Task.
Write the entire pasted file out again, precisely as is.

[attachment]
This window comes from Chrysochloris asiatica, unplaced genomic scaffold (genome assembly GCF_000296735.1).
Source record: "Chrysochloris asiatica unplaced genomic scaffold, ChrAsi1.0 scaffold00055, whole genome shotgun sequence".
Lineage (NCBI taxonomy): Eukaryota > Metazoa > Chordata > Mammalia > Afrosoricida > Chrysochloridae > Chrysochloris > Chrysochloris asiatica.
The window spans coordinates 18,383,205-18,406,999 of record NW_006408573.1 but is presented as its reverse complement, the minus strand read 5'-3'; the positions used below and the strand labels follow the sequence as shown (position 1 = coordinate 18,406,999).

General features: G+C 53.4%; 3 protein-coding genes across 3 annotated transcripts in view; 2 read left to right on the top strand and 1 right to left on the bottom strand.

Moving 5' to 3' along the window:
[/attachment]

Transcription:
This window comes from Chrysochloris asiatica, unplaced genomic scaffold (genome assembly GCF_000296735.1).
Source record: "Chrysochloris asiatica unplaced genomic scaffold, ChrAsi1.0 scaffold00055, whole genome shotgun sequence".
Lineage (NCBI taxonomy): Eukaryota > Metazoa > Chordata > Mammalia > Afrosoricida > Chrysochloridae > Chrysochloris > Chrysochloris asiatica.
The window spans coordinates 18,383,205-18,406,999 of record NW_006408573.1 but is presented as its reverse complement, the minus strand read 5'-3'; the positions used below and the strand labels follow the sequence as shown (position 1 = coordinate 18,406,999).

General features: G+C 53.4%; 3 protein-coding genes across 3 annotated transcripts in view; 2 read left to right on the top strand and 1 right to left on the bottom strand.

Moving 5' to 3' along the window: